Sen. Ann Rivers today helped pass a bill that could stave off an increase in the premiums paid by Washington workers and employers for the industrial insurance commonly known as workers’ compensation.
“Although our state’s economy is slowly improving employment in Washington is generally well below the pre-recession level. I’d rather allow employers to spend their money on hiring employees than send a larger check to Olympia,” said Rivers, R-La Center, who is also among the co-sponsors of Senate Bill 5127. “Employees pay into the workers’ compensation system also, so this bill looks out for them as well.”
Washington employers not large enough to self-insure have no choice but to buy industrial insurance from the state. Until 2011, workers whose on-the-job injuries resulted in claims had no choice but to stay off work and accept benefits instead. That year workers age 55 and up gained the option of settling claims in a structured fashion; SB 5127 would lower to age 40 the level at which an injured worker would have the settlement choice.
Rivers pointed out that the change still would not force injured workers to trade what’s called a “pension” – benefits that are paid indefinitely – for a structured settlement. However, if estimates are correct about the number of injured workers who would take advantage of the settlement option, SB 5127 could result in a one-time savings of $232 million and annual savings of $90 million, which can only help avoid an increase in workers’ comp premiums.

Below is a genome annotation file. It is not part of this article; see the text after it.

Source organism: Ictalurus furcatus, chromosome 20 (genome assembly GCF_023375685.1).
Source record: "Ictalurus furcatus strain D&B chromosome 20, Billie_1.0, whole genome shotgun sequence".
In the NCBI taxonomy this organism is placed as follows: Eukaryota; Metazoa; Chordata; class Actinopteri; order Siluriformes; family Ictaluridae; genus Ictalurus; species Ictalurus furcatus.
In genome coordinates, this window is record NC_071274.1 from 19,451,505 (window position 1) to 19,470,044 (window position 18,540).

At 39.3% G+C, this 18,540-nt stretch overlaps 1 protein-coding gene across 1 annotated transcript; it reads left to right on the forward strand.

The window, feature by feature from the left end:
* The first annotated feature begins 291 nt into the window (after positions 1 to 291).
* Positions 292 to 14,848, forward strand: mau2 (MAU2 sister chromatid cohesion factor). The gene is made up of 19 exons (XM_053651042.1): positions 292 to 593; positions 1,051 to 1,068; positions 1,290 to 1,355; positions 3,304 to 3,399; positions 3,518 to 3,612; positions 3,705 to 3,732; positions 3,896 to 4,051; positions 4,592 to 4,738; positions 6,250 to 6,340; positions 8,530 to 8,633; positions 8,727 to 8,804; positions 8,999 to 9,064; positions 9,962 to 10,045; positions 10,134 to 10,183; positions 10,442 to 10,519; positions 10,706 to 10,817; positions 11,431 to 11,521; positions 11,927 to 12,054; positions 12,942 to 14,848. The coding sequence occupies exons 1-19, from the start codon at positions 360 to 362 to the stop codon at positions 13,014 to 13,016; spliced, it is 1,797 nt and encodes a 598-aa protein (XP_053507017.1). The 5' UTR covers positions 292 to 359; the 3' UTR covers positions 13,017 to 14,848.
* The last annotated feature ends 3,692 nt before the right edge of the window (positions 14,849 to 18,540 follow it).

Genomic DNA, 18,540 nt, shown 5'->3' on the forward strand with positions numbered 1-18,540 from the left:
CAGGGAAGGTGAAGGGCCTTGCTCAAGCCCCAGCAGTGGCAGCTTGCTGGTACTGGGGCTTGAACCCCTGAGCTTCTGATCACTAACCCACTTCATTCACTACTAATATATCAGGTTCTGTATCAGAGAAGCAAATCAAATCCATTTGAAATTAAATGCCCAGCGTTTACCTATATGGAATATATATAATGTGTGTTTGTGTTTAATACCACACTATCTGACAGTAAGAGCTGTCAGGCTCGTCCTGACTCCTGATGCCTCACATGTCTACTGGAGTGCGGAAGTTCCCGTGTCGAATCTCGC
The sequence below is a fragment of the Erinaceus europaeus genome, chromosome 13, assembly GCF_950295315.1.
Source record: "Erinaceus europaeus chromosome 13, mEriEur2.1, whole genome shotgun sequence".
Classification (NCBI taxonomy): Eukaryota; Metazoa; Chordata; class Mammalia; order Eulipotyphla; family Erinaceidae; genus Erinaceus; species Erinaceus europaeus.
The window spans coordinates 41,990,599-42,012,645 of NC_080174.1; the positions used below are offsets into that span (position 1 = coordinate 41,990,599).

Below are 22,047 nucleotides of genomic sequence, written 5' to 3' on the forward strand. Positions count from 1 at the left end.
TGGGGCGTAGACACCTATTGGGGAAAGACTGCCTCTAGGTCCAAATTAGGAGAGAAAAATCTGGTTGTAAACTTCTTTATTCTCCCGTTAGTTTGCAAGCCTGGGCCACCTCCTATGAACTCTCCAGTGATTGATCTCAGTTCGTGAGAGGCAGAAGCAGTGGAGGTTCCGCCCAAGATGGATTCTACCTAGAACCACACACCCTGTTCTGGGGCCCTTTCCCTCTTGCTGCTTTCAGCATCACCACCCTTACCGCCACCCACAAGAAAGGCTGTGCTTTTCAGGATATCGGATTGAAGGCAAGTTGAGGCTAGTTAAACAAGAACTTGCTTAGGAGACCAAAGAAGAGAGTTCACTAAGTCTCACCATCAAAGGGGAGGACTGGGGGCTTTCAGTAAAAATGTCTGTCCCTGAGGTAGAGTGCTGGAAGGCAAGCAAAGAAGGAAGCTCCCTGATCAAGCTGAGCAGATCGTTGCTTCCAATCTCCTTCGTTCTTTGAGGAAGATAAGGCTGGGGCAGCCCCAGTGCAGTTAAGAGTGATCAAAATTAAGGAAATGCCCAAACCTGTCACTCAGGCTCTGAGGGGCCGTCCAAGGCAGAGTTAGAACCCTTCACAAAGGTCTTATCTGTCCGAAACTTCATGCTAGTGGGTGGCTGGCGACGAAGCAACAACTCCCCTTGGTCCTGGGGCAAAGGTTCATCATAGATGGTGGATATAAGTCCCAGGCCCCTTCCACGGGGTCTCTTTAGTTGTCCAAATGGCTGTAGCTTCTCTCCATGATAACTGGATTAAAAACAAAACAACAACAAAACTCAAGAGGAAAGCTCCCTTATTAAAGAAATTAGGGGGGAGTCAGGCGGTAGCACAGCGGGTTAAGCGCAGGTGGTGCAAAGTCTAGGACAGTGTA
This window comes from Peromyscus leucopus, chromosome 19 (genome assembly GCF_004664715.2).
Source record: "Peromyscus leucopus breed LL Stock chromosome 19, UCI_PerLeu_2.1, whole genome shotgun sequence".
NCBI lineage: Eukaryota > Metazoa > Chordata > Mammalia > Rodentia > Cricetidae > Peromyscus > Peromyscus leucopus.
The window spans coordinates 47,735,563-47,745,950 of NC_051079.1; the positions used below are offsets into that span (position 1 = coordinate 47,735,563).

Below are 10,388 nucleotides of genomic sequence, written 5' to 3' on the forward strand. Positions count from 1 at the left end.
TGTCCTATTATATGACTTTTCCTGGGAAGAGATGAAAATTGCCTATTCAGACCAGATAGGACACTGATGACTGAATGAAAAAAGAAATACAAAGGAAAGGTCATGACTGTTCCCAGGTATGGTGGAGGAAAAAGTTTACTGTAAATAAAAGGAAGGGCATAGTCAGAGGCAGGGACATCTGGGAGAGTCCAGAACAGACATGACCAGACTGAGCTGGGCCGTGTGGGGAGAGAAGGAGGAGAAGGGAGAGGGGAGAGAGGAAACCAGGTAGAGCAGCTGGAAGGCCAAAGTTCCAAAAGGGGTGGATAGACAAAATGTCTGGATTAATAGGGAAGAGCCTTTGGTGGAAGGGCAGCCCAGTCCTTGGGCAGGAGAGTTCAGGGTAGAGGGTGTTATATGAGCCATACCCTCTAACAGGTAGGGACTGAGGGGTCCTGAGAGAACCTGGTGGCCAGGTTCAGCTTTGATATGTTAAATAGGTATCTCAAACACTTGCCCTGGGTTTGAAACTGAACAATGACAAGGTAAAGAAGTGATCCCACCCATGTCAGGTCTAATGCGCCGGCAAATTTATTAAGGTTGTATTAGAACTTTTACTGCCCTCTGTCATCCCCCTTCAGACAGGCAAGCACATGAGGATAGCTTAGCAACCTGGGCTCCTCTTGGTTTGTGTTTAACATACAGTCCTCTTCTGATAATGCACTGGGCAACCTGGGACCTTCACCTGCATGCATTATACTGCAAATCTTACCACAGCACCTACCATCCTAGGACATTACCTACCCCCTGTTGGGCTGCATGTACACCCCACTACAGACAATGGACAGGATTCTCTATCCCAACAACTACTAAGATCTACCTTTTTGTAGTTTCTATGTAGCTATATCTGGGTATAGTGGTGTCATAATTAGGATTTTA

“I hope there’s no truth to the rumors that the House majority party may take a pass on considering this bill,” said Rivers, noting the Legislature has just two more days to work before its special session has to conclude. “If this legislation does what I hope, it will have a positive effect not only on the bottom lines of Washington employers but also the pay stubs of employees.”